A compilation in Table 1 shows that the span of Moaq asymptote concentrations in diverse sulfidic environments is remarkably narrow. Entries in Table 1 meet the criteria that (a) a water column or pore water becomes sulfidic at depth, (b) Moaq drops markedly (by >50 %) below where sulfide first appears, and (c) Moaq ultimately stabilises at asymptotes (designated Moaq,∞) that are distinctly above analytical detection limits. The median asymptote value is 7.8 nM, and four fifths of the values fall in the range 2.5–13.3 nM. Asymptotes are prevalent in nature, but not universal; beneath some lakes and coastal embayments, pore water Moaq concentrations fall to minima before rising at greater depths (see Morford et al., 2009

Morford, J.L., Martin, W.R., François, R., Carney, C.M. (2009) A model for uranium, rhenium and molybdenum diagenesis in marine sediments based on results from coastal locations. Geochimica et Cosmochimica Acta 73, 2938–2960.

; Dahl et al., 2010

Dahl, T.W., Anbar, A.D., Gordon, G.W., Rosing, M.T., Frei, R., Canfield, D.E. (2010) The behavior of molybdenum and its isotopes across the chemocline and in the sediments of sulfidic Lake Cadagno, Switzerland. Geochimica et Cosmochimica Acta 74, 144–163.

; Havig et al., 2015

Havig, J.R., McCormick, M.L., Hamilton, T.L., Kump, L.R. (2015) The behavior of biologically important trace elements across the oxic/euxinic transition of meromictic Fayettville Green Lake, New York, USA. Geochimica et Cosmochimica Acta 165, 389–406.

; Sulu-Gambari et al., 2017

Sulu-Gambari, R., Roepert, A., Jilbert, T., Hagens, M., Meysman, F.J.R., Slomp, C.P. (2017) Molybdenum dynamics in sediments of a seasonally-hypoxic coastal marine basin. Chemical Geology 466, 627–640.

). The reason for this atypical pattern is unclear; infiltration of groundwater from surrounding uplands or very slow reductive dissolution of Mo-rich detrital phases sourced from nearby land may be contributing factors.

Table 1 Limits to the degree of dissolved Mo removal from sulfidic environments (Moaq,0 = dissolved Mo at onset of sulfidic conditions; Moaq,∞ = dissolved Mo at asymptote; S–II is total dissolved sulfide range over depths where Moaq,∞ ≈ constant). For sources of data, see Note I in the Supplementary Information.

Removal within: pH S−II (mM) Particulate POC* (mM) Moaq,0 (nM) Moaq,∞ (nM) Moaq,∞/Moaq,0 (%)
Euxinic marine water columns
Black Sea (1991) 0.30–0.41 0.0025 36 2.6 7
Black Sea (2011) 7.6 0.30–0.37 37 7.8 21
Black Sea (2017 0.35–0.42 0.0025–0.005 41 5.9 14
Black Sea (2019) 7.34 0.31–0.36 36 6.9 19
Framvaren Fjord 7.1 0.30–7.20 0.0027 ± 0.0006 50 17.2 34
Kyllaren Fjord 4.23–5.02 0.003–0.008 71 7.5 11
Rogoznica Lake (Sept.) 7.2 0.42–2.34 0.24 ± 0.10 97 4.5 5
Sulfidic pore waters
Chesapeake Bay 7.2 1.15 55 7.8 14
Guaymas Basin (MUC9, >25 cm) 0.12–0.43 1580 ± 68 130 12.3 9
Hingham Bay (Oct. 2001, >7 cm) 0.49–1.01 1530 ± 79 112 9.3 8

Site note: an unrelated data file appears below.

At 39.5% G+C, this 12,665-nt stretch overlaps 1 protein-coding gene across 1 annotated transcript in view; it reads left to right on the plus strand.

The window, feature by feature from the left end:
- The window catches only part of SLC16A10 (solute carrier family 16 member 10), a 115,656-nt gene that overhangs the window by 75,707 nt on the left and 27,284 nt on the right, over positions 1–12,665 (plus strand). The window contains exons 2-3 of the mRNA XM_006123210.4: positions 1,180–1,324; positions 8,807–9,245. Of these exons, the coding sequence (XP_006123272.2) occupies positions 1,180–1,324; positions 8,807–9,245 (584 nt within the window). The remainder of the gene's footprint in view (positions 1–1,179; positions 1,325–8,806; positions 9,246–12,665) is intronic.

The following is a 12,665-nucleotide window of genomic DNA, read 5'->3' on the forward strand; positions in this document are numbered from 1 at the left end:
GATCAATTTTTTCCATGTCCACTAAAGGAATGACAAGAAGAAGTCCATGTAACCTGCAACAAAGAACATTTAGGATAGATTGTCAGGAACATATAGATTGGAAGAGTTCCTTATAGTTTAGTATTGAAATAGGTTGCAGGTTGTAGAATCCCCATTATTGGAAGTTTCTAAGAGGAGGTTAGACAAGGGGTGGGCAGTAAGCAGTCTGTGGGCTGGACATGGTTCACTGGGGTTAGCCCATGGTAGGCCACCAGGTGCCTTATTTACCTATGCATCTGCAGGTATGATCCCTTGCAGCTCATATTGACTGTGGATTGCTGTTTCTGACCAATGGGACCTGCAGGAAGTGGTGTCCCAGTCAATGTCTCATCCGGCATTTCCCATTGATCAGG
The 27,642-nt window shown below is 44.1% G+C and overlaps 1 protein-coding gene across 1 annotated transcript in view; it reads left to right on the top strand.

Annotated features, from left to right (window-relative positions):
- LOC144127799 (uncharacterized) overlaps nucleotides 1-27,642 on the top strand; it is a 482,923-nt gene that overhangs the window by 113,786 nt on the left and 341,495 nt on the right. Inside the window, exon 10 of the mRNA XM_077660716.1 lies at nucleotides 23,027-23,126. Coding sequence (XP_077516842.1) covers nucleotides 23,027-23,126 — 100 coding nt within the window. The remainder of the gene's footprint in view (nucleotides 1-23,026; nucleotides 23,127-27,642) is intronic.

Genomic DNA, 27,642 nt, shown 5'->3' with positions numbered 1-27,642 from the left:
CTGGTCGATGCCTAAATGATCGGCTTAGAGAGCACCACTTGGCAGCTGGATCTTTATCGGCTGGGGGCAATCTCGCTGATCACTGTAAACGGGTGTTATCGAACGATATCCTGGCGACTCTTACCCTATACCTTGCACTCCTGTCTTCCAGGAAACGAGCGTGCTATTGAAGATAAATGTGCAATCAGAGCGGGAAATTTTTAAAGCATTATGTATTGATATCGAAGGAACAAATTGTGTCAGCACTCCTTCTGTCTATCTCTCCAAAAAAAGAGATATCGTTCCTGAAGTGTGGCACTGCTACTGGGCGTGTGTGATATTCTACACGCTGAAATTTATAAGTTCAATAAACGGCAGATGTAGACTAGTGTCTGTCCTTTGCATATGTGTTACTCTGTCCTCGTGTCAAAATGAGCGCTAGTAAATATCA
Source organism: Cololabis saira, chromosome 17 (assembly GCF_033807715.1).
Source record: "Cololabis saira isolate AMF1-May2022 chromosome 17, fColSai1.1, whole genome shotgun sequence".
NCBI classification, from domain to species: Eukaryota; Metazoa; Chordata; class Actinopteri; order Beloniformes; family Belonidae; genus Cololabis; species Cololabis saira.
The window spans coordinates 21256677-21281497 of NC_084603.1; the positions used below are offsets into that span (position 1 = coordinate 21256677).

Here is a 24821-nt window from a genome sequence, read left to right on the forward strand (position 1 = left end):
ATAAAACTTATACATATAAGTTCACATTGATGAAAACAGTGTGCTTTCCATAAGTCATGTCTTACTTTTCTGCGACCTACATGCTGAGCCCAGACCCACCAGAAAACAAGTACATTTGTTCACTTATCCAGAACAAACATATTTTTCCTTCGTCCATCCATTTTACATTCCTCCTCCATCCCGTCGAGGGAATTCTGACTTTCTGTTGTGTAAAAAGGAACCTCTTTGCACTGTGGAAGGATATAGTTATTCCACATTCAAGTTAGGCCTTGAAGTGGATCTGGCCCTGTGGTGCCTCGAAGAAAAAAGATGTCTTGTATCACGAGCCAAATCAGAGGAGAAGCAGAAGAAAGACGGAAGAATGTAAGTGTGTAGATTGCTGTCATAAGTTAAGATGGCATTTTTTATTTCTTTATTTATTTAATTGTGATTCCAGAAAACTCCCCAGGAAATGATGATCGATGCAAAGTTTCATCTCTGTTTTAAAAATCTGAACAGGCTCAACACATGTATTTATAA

Landsort Deep (LD 1) 1.73–2.09 2200 ± 900 26 2.1 8
Long Island Sound (FOAM, >20 cm) 2.5–3.3 680 ± 120 115 13.3 12
Storfjärden (Stn 3) 0.005–0.45 2100 ± 300 30 8. 27
Terrebonne Bay (9A) 7.0 0.09–1.61 33 7.3 22
Walker Lake (WL-2) 8.4 5.4–6.2 620–1100 5700 134. 2
York River groundwater 6.9 0.91–1.60 73 1.1 2
Euxinic lake water columns
Fayetteville Green Lake 6.9 0.44–1.86 0.066 121 13.2 11
Lago Cadagno (Aug 2007) 7.1 0.10 0.0068 14 2.5 18
Lake Fryxell 7.5 0.30–1.20 0.062 ± 0.023 26 3.5 13
Mahoney Lake 7.4 35.0 230 12. 5
Median 7.8 12

*Particulate POC concentrations are expressed per litre of solution. Where more than three POC measurements are available, mean ± standard deviation is reported; otherwise, the range is given.



Of particular importance in Table 1 is the million-fold range of particulate organic carbon (POC) concentrations (expressed per unit volume of solution). For instance, during diagenesis, solutes in Hingham Bay’s sulfidic pore waters are in diffusive contact with ∼1.5 moles POC/L (calculated for sediments with 3.2 % total organic carbon, porosity = 0.8, and 2.5 g/cm3 dry density; see Note II in the Supplementary Information). In contrast, measured POC concentrations in the Black Sea’s sulfidic deep waters are 2.5–5.0 × 10–6 mol/L (Kaiser et al., 2017

Kaiser, D., Konovalov, S., Schulz-Bull, D.E., Waniek, J.J. (2017) Organic matter along longitudinal and vertical gradients in the Black Sea. Deep Sea Research Part I 129, 22–31.

). Despite the 106 difference, similar Moaq,∞ asymptotes occur in both places. It could be argued that a mismatch in renewal rates of water and organic particles in the Black Sea makes this apparent POC disparity misleading. Below 1 km depth, the Black Sea’s water is renewed every ∼103 yr whereas its POC is renewed every ∼101 yr (estimated from the POC accumulation rate in underlying sediments; Arthur et al., 1994

Arthur, M.A., Dean, W.E., Neff, E.D., Hay, B.J., King, J., Jones, G. (1994) Varve calibrated records of carbonate and organic carbon accumulation over the last 2000 years in the Black Sea. Global Biogeochemical Cycles 8, 195–217.